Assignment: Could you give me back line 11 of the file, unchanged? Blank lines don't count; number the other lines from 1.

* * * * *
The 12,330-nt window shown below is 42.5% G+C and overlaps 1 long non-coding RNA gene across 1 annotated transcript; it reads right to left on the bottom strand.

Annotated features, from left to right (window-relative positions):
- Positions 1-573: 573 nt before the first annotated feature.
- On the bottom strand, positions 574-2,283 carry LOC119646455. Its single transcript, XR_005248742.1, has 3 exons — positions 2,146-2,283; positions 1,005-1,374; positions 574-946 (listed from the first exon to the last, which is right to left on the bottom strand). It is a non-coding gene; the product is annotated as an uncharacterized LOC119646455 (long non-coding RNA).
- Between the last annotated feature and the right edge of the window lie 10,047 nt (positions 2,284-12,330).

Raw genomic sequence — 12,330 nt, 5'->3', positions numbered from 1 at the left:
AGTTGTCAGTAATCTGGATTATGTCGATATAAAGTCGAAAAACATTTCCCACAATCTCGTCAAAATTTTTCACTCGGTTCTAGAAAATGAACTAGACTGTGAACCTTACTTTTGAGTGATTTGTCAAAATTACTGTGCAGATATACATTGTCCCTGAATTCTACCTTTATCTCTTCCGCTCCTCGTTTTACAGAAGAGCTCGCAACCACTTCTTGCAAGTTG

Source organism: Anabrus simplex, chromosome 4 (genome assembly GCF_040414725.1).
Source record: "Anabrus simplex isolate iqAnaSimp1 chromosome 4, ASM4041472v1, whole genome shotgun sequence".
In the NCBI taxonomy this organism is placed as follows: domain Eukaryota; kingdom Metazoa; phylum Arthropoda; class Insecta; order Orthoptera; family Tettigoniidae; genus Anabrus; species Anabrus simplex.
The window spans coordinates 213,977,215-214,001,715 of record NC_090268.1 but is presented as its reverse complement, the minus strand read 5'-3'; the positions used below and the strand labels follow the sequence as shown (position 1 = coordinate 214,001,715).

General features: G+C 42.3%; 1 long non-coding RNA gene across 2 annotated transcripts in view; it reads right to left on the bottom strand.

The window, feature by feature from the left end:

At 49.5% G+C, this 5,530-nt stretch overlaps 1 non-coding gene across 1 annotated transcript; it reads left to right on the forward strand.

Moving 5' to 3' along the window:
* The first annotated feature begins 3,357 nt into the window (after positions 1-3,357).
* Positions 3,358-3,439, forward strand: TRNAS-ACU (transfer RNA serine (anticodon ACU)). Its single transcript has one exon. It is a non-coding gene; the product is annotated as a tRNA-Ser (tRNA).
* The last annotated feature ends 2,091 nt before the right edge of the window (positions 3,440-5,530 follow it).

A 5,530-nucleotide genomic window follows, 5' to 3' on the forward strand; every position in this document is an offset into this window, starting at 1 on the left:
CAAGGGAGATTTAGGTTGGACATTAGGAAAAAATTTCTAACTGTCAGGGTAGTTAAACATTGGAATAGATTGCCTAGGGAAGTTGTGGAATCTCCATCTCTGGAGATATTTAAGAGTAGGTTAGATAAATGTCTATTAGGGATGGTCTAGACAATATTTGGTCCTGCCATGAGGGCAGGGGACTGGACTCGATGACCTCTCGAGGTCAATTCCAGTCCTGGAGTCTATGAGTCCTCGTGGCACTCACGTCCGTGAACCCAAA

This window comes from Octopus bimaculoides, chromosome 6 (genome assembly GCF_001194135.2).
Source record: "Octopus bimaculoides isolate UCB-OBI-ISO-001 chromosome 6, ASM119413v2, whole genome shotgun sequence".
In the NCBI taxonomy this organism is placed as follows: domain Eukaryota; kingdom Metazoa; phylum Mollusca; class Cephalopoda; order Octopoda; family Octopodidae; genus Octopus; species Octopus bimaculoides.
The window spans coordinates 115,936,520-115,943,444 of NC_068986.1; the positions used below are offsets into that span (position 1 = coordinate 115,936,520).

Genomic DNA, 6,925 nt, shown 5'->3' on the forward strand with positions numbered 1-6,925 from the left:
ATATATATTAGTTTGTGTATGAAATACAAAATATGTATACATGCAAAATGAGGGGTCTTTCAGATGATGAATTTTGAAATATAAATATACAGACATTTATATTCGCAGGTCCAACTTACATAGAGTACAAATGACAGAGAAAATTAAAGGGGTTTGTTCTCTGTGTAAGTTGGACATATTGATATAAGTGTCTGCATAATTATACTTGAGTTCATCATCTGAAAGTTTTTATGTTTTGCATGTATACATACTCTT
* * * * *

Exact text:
The window spans coordinates 213,977,215-214,001,715 of record NC_090268.1 but is presented as its reverse complement, the minus strand read 5'-3'; the positions used below and the strand labels follow the sequence as shown (position 1 = coordinate 214,001,715).